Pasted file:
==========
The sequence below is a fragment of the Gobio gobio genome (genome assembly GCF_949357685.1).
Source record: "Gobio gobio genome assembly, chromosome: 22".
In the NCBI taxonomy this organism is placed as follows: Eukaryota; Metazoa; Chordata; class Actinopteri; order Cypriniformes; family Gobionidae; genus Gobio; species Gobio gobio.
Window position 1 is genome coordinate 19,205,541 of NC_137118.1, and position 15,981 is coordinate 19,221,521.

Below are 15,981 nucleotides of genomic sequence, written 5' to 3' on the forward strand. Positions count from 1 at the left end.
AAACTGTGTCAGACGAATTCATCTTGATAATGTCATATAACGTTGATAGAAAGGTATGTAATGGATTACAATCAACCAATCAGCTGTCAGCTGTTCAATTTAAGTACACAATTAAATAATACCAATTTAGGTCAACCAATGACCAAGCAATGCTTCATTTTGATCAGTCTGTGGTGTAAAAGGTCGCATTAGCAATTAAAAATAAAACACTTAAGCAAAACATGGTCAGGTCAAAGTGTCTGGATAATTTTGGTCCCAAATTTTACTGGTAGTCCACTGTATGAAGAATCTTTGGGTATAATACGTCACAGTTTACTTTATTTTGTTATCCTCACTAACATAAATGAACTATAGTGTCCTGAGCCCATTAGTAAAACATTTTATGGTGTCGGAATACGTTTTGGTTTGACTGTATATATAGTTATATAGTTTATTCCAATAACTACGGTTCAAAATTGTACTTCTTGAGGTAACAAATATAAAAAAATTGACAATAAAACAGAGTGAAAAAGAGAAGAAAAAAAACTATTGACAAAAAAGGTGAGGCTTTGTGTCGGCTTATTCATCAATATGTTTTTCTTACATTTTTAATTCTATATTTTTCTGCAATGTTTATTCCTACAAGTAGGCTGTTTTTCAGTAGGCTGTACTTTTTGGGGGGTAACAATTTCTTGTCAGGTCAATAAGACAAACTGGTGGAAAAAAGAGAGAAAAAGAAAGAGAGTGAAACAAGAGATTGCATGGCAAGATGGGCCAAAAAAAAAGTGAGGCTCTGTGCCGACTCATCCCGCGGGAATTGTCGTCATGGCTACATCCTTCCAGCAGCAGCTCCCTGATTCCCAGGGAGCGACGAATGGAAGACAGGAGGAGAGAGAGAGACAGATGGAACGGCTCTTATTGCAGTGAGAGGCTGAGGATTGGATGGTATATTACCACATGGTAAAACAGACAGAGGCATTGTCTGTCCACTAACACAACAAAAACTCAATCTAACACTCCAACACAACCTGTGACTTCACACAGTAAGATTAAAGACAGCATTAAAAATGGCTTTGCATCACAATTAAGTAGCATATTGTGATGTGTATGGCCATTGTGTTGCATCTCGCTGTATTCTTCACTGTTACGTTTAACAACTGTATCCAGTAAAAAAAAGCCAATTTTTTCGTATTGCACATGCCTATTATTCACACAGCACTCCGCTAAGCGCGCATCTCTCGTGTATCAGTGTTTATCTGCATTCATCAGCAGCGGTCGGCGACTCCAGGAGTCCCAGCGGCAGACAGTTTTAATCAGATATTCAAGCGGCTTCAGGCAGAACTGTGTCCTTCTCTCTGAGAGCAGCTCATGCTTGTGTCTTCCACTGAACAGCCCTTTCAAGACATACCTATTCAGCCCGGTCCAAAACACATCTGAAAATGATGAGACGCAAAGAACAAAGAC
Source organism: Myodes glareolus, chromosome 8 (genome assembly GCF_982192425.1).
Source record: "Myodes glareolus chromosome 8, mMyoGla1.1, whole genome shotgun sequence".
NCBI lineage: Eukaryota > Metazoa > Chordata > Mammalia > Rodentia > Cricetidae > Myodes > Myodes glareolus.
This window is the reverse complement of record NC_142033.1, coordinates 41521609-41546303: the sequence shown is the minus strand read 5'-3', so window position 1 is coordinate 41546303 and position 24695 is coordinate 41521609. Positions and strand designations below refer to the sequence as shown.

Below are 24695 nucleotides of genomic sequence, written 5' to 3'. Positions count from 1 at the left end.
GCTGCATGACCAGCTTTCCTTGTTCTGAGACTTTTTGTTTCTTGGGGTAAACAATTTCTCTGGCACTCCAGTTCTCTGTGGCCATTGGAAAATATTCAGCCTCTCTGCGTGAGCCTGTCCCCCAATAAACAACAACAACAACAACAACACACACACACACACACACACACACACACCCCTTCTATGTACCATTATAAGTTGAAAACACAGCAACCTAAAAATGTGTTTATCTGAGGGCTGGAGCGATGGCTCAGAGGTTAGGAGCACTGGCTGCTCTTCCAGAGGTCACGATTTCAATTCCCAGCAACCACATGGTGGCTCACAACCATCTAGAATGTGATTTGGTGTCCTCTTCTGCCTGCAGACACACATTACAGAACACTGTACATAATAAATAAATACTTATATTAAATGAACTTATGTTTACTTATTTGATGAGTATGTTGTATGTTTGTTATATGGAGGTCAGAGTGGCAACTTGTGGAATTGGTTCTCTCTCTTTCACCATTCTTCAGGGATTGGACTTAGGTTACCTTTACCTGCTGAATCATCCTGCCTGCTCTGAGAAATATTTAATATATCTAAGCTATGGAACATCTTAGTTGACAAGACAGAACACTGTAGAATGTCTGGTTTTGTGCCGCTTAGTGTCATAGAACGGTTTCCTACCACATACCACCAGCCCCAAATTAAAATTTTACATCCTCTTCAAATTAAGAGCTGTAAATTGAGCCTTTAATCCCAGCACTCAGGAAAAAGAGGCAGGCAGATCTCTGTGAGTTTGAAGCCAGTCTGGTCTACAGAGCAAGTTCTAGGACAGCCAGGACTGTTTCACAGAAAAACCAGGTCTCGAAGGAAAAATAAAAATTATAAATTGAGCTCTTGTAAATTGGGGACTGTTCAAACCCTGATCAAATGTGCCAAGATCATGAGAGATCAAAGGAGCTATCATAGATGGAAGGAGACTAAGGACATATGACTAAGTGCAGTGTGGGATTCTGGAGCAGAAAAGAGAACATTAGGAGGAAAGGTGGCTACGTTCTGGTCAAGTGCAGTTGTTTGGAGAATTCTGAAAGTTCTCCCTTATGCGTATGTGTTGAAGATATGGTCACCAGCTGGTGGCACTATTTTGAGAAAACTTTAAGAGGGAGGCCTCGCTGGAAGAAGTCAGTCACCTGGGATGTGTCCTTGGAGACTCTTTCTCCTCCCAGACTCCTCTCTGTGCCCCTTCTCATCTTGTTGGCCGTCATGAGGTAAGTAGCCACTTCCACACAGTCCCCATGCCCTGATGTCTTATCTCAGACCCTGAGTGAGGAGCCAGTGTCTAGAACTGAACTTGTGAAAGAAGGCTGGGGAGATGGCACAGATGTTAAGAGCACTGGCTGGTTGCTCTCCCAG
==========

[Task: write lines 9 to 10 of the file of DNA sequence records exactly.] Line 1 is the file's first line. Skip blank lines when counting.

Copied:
NCBI lineage: Eukaryota > Metazoa > Chordata > Mammalia > Rodentia > Cricetidae > Myodes > Myodes glareolus.
This window is the reverse complement of record NC_142033.1, coordinates 41521609-41546303: the sequence shown is the minus strand read 5'-3', so window position 1 is coordinate 41546303 and position 24695 is coordinate 41521609. Positions and strand designations below refer to the sequence as shown.